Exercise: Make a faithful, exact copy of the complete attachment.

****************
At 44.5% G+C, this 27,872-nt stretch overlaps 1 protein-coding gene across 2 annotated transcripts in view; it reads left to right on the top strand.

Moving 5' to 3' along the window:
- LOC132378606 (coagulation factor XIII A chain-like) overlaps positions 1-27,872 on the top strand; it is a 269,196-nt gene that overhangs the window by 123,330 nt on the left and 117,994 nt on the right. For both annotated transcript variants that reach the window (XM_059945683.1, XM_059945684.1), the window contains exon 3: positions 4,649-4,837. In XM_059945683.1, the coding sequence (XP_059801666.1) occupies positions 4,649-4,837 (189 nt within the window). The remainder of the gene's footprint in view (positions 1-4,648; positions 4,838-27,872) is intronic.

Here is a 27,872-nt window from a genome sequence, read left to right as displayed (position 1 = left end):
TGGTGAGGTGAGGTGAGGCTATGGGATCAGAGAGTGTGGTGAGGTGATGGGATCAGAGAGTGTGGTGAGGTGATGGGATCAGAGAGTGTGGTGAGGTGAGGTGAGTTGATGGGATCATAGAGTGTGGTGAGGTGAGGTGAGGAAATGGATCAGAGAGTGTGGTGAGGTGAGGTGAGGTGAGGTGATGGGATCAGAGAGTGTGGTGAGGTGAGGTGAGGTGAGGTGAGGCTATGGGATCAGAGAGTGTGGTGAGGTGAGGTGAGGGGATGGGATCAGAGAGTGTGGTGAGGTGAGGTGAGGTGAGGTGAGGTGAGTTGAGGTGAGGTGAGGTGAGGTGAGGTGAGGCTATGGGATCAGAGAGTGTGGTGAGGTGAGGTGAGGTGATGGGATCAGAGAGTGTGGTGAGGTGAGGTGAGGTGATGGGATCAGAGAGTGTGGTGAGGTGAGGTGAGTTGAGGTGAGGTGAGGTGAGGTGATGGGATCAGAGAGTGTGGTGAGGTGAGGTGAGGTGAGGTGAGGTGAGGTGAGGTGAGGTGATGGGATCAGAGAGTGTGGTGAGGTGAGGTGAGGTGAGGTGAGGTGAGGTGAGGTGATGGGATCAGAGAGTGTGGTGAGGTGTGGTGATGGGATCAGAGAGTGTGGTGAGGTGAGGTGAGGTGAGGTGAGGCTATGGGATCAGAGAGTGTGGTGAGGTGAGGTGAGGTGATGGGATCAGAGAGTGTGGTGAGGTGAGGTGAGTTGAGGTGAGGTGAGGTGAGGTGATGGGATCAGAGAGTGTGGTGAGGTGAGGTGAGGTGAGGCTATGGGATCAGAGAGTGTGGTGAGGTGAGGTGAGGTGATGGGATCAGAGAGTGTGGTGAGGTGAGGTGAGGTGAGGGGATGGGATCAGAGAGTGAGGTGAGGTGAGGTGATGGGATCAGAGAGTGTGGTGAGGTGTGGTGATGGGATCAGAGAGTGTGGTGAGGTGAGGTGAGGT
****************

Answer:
At 44.5% G+C, this 27,872-nt stretch overlaps 1 protein-coding gene across 2 annotated transcripts in view; it reads left to right on the top strand.

Moving 5' to 3' along the window:
- LOC132378606 (coagulation factor XIII A chain-like) overlaps positions 1-27,872 on the top strand; it is a 269,196-nt gene that overhangs the window by 123,330 nt on the left and 117,994 nt on the right. For both annotated transcript variants that reach the window (XM_059945683.1, XM_059945684.1), the window contains exon 3: positions 4,649-4,837. In XM_059945683.1, the coding sequence (XP_059801666.1) occupies positions 4,649-4,837 (189 nt within the window). The remainder of the gene's footprint in view (positions 1-4,648; positions 4,838-27,872) is intronic.

Here is a 27,872-nt window from a genome sequence, read left to right as displayed (position 1 = left end):
TGGTGAGGTGAGGTGAGGCTATGGGATCAGAGAGTGTGGTGAGGTGATGGGATCAGAGAGTGTGGTGAGGTGATGGGATCAGAGAGTGTGGTGAGGTGAGGTGAGTTGATGGGATCATAGAGTGTGGTGAGGTGAGGTGAGGAAATGGATCAGAGAGTGTGGTGAGGTGAGGTGAGGTGAGGTGATGGGATCAGAGAGTGTGGTGAGGTGAGGTGAGGTGAGGTGAGGCTATGGGATCAGAGAGTGTGGTGAGGTGAGGTGAGGGGATGGGATCAGAGAGTGTGGTGAGGTGAGGTGAGGTGAGGTGAGGTGAGTTGAGGTGAGGTGAGGTGAGGTGAGGTGAGGCTATGGGATCAGAGAGTGTGGTGAGGTGAGGTGAGGTGATGGGATCAGAGAGTGTGGTGAGGTGAGGTGAGGTGATGGGATCAGAGAGTGTGGTGAGGTGAGGTGAGTTGAGGTGAGGTGAGGTGAGGTGATGGGATCAGAGAGTGTGGTGAGGTGAGGTGAGGTGAGGTGAGGTGAGGTGAGGTGAGGTGATGGGATCAGAGAGTGTGGTGAGGTGAGGTGAGGTGAGGTGAGGTGAGGTGAGGTGATGGGATCAGAGAGTGTGGTGAGGTGTGGTGATGGGATCAGAGAGTGTGGTGAGGTGAGGTGAGGTGAGGTGAGGCTATGGGATCAGAGAGTGTGGTGAGGTGAGGTGAGGTGATGGGATCAGAGAGTGTGGTGAGGTGAGGTGAGTTGAGGTGAGGTGAGGTGAGGTGATGGGATCAGAGAGTGTGGTGAGGTGAGGTGAGGTGAGGCTATGGGATCAGAGAGTGTGGTGAGGTGAGGTGAGGTGATGGGATCAGAGAGTGTGGTGAGGTGAGGTGAGGTGAGGGGATGGGATCAGAGAGTGAGGTGAGGTGAGGTGATGGGATCAGAGAGTGTGGTGAGGTGTGGTGATGGGATCAGAGAGTGTGGTGAGGTGAGGTGAGGT